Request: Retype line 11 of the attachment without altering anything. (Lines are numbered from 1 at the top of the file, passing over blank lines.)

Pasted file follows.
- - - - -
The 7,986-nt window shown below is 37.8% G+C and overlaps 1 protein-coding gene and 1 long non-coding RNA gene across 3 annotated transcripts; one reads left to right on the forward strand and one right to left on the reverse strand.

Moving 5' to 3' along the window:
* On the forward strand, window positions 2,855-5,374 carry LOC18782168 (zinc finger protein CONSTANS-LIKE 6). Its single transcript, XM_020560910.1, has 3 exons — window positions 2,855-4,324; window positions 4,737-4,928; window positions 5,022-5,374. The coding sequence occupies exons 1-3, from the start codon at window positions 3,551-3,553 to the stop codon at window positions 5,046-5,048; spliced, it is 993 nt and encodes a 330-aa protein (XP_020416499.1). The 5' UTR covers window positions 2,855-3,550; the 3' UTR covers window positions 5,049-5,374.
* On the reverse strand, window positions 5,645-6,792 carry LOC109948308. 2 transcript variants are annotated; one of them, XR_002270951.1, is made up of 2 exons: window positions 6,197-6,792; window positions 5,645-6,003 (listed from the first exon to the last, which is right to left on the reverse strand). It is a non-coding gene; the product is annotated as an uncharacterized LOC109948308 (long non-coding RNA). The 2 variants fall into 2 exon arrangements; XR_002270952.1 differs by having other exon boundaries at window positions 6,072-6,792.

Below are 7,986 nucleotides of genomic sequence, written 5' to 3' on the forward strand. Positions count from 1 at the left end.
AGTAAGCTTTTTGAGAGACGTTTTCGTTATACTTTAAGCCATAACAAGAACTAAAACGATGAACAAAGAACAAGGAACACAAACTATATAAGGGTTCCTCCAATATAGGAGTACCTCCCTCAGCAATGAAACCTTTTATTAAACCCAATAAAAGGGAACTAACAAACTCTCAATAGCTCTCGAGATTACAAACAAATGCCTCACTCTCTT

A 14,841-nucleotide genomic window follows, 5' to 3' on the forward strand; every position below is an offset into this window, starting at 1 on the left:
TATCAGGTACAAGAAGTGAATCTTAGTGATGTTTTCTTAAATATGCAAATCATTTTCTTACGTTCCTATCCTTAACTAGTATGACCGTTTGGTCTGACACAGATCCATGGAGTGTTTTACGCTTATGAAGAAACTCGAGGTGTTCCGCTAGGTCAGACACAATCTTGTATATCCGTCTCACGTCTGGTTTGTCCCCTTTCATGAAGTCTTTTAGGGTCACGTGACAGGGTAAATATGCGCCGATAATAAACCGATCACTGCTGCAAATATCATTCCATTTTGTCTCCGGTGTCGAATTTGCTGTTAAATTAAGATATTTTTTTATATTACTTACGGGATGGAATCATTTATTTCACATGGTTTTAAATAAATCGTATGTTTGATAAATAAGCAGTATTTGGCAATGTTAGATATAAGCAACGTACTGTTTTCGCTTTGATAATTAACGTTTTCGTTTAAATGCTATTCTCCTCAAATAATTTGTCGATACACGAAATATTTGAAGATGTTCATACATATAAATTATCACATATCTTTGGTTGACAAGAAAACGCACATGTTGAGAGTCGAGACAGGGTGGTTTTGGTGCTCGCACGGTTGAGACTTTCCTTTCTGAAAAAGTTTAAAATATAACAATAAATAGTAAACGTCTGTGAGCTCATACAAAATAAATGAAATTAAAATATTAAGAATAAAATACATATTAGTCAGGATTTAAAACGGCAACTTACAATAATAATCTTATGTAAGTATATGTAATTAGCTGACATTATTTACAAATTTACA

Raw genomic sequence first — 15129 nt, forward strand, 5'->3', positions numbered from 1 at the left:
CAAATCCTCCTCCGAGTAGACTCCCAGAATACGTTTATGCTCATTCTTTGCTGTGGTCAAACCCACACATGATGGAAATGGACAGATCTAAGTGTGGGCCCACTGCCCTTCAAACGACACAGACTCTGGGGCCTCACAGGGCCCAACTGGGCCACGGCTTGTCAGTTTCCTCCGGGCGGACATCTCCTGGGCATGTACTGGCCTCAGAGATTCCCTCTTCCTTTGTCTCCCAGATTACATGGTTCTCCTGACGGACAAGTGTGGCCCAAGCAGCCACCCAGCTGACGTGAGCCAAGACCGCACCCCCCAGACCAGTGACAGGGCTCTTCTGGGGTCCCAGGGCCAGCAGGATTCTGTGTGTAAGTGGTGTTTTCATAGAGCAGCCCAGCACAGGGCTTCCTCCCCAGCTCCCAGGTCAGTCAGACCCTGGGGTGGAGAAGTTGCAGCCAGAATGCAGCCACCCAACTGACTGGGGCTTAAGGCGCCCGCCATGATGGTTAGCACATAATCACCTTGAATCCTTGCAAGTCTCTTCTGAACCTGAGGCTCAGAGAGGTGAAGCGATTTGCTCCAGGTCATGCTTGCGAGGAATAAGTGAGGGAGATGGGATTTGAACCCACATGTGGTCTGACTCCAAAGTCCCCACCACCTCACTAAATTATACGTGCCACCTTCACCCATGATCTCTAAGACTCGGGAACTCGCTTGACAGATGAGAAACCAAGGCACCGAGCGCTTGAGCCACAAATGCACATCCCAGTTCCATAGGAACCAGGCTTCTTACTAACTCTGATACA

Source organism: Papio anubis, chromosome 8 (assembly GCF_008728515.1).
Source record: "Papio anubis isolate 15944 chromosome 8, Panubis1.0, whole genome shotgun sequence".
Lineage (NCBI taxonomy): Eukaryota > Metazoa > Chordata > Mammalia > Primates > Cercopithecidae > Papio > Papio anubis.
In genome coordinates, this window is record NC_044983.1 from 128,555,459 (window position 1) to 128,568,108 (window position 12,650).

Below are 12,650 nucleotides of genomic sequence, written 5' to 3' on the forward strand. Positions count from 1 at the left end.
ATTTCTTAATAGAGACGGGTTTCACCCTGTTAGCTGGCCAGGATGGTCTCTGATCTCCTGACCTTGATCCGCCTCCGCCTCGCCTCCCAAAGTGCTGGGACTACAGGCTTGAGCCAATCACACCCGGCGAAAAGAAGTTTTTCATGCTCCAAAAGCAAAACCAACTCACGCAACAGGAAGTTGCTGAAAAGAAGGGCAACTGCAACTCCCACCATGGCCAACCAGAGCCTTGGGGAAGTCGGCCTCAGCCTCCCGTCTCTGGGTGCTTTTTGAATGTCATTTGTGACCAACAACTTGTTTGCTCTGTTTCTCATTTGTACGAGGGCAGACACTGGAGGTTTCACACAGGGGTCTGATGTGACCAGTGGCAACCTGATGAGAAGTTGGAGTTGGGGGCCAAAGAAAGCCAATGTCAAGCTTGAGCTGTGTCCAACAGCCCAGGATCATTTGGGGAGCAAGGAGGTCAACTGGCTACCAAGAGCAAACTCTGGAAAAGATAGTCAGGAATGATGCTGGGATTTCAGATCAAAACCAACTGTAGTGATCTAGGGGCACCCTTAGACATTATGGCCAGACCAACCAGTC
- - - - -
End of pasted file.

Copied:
Source organism: Papio anubis, chromosome 8 (assembly GCF_008728515.1).